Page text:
HR Compliance

Updated Draft: 2020 IRS Form W-4

By

Zachary Gregory

| Jun 6, 2019

Recently, the IRS proposed an important revision to the W-4. The goal of the W-4 has always been to ensure withholdings align with the employee’s ultimate tax liability, and this proposed revision is intended to ensure continued alignment of the two.

The 2020 W-4 has been revised to reflect the suspension of personal exemptions under the Tax Cuts and Jobs Act (Pub. L. 115-97). Its current draft requires a significant amount of input by the employee. The new form has 5 steps:

  • Step one includes demographic information. Employees will now be able to choose “Head of household” as a filing status.
  • Step two allows the employee to account for multiple jobs. To complete this section, the employee can either complete a worksheet or calculator and enter an adjustment later in the form, or the employee can check a box that will impact the withholding. If the employee checks this box, a larger amount will be withheld from their paycheck than normally would be under the regular withholding tables. The employee’s filing status and income will determine the actual amount withheld. If checked, the employee can generally expect a refund.
  • Step three allows the employee to enter information on their dependents and tax credits.
  • Step four allows the employee to make other adjustments. Here, the employee can enter information on any other income or deductions they may have.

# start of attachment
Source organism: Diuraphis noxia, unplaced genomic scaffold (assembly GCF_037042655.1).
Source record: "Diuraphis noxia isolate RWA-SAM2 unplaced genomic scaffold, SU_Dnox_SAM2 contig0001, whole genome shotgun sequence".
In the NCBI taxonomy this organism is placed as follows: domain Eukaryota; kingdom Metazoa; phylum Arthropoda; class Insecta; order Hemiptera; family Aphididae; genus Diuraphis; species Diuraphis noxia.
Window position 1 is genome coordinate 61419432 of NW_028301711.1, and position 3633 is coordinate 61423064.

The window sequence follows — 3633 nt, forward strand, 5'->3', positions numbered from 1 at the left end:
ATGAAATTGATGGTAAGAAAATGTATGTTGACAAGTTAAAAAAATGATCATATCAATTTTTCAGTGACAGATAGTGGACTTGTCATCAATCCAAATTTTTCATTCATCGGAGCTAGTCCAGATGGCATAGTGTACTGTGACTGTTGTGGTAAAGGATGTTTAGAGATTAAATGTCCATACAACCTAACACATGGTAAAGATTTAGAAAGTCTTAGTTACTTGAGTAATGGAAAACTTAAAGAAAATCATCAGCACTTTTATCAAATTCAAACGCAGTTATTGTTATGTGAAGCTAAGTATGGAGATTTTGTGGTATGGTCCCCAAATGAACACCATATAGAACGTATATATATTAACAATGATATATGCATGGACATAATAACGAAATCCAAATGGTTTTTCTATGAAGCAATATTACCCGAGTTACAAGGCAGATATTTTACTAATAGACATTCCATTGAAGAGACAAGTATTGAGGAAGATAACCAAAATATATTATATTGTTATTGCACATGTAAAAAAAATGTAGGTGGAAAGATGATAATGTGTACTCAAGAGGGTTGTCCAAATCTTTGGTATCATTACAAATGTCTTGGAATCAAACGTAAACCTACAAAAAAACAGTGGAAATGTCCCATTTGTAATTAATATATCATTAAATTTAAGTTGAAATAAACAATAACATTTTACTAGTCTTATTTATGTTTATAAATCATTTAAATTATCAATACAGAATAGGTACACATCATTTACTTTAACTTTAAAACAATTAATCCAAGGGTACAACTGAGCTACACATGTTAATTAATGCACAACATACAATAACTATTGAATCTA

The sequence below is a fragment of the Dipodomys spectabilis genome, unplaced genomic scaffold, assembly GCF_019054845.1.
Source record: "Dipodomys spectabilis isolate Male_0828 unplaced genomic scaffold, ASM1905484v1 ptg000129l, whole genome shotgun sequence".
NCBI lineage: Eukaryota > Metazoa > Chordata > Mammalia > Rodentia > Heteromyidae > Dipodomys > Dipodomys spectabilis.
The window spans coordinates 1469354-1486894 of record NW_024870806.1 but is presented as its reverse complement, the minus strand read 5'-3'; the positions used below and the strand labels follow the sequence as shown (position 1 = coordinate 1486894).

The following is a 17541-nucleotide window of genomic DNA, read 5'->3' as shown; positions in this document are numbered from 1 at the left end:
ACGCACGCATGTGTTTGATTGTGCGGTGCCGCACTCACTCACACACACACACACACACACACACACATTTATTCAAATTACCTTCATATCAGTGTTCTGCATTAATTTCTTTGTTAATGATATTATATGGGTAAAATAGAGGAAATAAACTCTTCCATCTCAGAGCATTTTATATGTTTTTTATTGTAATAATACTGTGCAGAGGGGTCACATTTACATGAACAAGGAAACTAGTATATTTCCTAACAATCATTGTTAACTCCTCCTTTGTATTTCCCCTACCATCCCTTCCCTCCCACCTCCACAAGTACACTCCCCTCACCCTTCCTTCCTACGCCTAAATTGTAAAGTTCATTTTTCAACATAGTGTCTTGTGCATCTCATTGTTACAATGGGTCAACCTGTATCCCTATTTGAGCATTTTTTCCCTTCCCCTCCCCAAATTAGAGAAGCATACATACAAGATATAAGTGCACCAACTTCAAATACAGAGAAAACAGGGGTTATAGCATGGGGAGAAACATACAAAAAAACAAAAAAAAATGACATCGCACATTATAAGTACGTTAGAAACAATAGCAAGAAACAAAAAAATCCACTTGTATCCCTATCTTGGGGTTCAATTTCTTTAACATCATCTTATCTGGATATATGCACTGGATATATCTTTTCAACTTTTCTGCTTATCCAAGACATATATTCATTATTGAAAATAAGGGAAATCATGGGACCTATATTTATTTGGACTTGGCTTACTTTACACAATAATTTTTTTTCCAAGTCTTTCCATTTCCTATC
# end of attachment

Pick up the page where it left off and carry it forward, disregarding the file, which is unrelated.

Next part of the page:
• Step five is where the employee can sign the form.

Looking to the future

Employers may not see a mandatory companywide change, as the IRS has stated it does not have the legislative authority to require employees to file a new W-4. However, after Dec. 31, 2019, employers will not be able to to accept a pre-2020 W-4. This means that there will be a revised withholding method that will accommodate both versions of the form.

This is the IRS’ first draft of the 2020 W-4. The IRS will release a second draft this summer and a final one in the fall, after which there will be a comment period that allows employers to provide input and prepare their workforce for the upcoming changes.

About the Author

Zachary Gregory

As a compliance attorney for Paycom, Zach Gregory monitors legal and regulatory changes at the state and federal levels, focusing on payroll and garnishment laws, to ensure the Paycom system is updated accordingly. He previously worked at a law firm as a tax attorney. He holds a bachelor’s degree from Oklahoma Christian University and a J.D. from Oklahoma City University. Outside of work, Gregory enjoys playing in the backyard with his two boys, and finding new restaurants with his wife and high school sweetheart, Kellyn.

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